With the recent news regarding the effects that climate change will have on our world, it’s more important than ever that small businesses do their part to be environmentally responsible and engage in best practices that aren’t just good for the Earth but are also good for their bottom-line.
While banning plastic straws for their environmental mayhem is all the rage right now, despite claims of ableism, there are greater steps that your small restaurant can take to be a better ally to the planet.
Rather than putting the onus on your business for utensils and plate ware, suggest your customers bring their own if they’re interested in reducing both their environmental footprint and their bill. You can also opt for reusable bottles, coffee cups, and other dishware. It also helps to promote a more vegetarian menu to reduce for water and carbon footprint, improve the sustainability of your food sources, and to cater to a growing vegan and vegetarian populace. As a bonus, make sure the fruits and vegetables you’re buying meet the sustainability trifecta of being seasonal, organic, and local.
Take your sustainability beyond just individual behavior by integrating recycling into your business model. Recycle more than just the dishes. Compost food scraps and donate them to a local garden, recycle your used cooking oil into biofuel. The more integrated your sustainability is into the core of your businesses, the more effective it will be in sending a message to larger companies that investing in sustainability is worth it to their bottom line.
Running your own shop presents many opportunities for you to engage in and promote environmentally friendly practices, including replacing the items you stock with greener alternatives to ensure your business practices, ensuring you use biodegradable cleaning products to reduce your reliance on and exposure to toxins that might seep into the environment, and switching to compact fluorescent and LED lights. Not only do they look better, but they last longer and use less energy, saving you hundreds of dollars over time.
Because of the nature of agriculture and controversies around complex topics like GMOs and pesticides, being green while working in the landscaping industry has historically been difficult. Recent trends, however, have helped to better enable small landscaping businesses to thrive and expand their practices.
Among those trends is urban farming, the practice of growing vegetables in small plots of land in metropolitan areas, as well as increased prevalence of organized and managed community gardens. Urban farms, as a matter of both practicality and principal, avoid the use of hazardous chemicals and pesticides, but this allows you to market alternatives and promote other urban farming-friendly practices for customers and clients to take up. It’ll also allow you to branch into managing composting bins for busy urbanites, as well as doing routine landscape maintenance on their green spaces.
As a landscape business-owner, you’re also in a great position to sell clients on sustainable and environmentally-friendly practices, like xeriscaping, using synthetic grass, installing green walls, and making use of reusable landscaping materials/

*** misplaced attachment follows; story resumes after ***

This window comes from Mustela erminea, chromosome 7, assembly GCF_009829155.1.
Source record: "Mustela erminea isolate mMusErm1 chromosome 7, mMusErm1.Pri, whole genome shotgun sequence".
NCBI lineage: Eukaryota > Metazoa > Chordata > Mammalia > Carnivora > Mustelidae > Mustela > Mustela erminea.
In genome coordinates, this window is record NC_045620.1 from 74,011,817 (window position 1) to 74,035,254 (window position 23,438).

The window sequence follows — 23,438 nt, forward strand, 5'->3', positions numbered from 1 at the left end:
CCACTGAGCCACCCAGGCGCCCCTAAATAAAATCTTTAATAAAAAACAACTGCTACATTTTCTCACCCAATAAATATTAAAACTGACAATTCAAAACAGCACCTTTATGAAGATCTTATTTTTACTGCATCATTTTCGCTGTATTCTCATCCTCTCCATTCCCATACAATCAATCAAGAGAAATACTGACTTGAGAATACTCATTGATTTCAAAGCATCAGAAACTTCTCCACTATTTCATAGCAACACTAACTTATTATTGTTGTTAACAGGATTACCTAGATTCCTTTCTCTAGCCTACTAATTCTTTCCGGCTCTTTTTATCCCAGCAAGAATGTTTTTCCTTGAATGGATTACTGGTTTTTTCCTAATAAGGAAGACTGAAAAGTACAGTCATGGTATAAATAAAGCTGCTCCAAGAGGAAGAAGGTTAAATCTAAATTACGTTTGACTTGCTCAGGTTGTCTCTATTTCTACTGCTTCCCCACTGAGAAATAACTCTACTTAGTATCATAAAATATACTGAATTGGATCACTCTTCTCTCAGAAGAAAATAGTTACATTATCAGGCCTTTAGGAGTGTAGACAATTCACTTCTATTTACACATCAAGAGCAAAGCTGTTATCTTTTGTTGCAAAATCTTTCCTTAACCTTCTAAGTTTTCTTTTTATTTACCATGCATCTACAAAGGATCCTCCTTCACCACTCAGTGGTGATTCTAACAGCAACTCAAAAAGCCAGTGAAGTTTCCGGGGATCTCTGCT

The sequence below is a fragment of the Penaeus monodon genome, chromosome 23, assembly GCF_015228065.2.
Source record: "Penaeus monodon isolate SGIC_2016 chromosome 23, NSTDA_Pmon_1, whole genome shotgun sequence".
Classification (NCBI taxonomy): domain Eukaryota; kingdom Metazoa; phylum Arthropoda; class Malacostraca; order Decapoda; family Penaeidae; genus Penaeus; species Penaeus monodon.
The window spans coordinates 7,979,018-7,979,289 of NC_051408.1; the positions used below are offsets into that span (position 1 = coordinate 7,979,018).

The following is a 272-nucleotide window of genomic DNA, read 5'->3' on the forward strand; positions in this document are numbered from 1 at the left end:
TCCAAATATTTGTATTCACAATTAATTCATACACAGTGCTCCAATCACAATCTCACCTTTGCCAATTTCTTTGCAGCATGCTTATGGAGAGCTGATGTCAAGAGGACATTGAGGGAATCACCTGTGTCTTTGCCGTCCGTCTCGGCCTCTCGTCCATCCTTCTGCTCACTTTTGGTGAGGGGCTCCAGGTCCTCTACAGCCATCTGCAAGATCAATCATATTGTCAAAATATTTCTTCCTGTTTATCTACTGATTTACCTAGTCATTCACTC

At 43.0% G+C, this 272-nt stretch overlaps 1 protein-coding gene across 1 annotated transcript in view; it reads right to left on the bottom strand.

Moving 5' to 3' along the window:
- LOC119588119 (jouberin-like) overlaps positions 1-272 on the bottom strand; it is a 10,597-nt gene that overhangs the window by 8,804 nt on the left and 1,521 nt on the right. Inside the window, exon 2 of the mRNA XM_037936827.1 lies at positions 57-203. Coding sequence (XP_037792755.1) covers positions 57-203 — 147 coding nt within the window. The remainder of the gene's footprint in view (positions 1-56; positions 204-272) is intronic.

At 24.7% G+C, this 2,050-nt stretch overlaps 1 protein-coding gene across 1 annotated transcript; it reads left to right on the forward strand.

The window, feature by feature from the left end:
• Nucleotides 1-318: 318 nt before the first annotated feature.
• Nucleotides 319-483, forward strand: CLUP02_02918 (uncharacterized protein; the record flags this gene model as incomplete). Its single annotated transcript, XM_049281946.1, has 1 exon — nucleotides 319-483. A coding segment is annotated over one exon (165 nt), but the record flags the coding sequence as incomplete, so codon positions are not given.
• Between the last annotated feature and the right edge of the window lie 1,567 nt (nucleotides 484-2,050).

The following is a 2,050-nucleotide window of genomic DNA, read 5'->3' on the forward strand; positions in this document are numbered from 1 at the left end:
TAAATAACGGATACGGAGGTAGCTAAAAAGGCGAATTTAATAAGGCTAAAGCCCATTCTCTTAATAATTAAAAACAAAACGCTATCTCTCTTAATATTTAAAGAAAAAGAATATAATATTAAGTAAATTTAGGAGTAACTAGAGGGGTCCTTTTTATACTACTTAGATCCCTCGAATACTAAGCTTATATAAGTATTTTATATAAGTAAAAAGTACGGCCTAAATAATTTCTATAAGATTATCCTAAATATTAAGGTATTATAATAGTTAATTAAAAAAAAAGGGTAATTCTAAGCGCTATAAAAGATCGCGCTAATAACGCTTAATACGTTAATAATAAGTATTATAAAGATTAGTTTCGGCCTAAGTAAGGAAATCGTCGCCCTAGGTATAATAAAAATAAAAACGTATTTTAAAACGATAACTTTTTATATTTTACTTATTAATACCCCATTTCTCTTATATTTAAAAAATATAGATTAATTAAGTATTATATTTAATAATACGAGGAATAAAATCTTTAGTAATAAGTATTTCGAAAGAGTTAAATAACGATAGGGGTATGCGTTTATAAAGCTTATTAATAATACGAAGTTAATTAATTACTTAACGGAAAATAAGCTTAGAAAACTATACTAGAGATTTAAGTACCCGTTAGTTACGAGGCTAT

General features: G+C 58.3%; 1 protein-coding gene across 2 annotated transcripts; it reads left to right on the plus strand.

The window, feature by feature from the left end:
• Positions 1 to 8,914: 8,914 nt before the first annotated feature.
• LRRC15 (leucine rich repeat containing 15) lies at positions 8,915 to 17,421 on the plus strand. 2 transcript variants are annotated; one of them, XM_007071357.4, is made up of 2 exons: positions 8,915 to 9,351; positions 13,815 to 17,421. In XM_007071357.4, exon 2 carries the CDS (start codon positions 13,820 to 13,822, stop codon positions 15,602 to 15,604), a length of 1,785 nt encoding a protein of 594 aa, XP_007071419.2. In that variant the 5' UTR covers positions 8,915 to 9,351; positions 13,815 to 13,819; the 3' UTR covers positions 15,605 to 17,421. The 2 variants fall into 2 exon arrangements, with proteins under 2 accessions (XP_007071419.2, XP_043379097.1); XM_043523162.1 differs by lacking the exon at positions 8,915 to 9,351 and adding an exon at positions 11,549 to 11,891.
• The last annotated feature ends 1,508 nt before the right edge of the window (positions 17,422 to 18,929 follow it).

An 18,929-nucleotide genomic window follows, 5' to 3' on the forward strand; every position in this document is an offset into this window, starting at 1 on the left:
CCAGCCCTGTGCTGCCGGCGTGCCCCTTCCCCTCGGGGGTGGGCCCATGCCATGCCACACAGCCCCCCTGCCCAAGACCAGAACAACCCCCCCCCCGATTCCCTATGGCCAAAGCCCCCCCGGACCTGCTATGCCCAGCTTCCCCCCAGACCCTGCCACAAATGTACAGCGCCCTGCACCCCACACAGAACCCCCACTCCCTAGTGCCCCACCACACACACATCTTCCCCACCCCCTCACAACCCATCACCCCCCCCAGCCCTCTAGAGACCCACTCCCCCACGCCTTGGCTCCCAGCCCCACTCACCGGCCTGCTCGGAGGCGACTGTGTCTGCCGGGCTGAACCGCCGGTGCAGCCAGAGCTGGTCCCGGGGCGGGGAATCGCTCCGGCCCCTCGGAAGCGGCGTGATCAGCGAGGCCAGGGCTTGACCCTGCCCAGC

For those of us operating long-held family laundromats, the prospect of switching to be more environmentally-friendly by doing things like reducing water usage and reducing heat use might sound more like an eviction notice than smart operational moves. Becoming more energy and environmentally conscious, however, doesn’t mean reduction in the quality your customers have come to expect. In fact, you’ll end up saving hundreds of dollars in operational costs.
For example, you can switch to high-efficiency front-loading washers. They reduce water use and potential waste, saving both you and the environment from millions of wasted gallons of water. You can also switch to cold water only cycles. The formulas detergents use no longer necessitate the use of hot water for a thorough cleaning. By using cold water instead of hot water, you save the cost of heating water and thousands of pounds of carbon emissions per machine. Another measure you can take is stocking all-natural laundry detergents and non-chlorine bleach, both of which safer for the environment, kinder to fabrics and your skin, and cost-efficient. By stocking these, you can introduce your customers to better products, help them eliminate trips to the store, increase your profits, and, of course, help protect the environment.
What else can small businesses do?
While small businesses across the board can implement the above-suggested changes, the world also benefits when business owners use their voice and buying power to advocate for larger systemic and institutional changes.
As a small business owner, you can work to increase your own awareness of environmental issues within your industry, educate the local community and governments about environmental challenges your business faces, advocate for utility companies to switch to alternative, renewable energy sources, like wind, solar, and geothermal, encourage employees to use public or carbon-neutral transportation options, and switch to “green web hosts” who take measures to reduce the environmental costs of their servers and infrastructure have on the Earth.
You have power in your voice and your actions. Now, more than ever, it’s important that you see yourself and your business as a force for positive change when it comes to our shared environment and the planet we live on.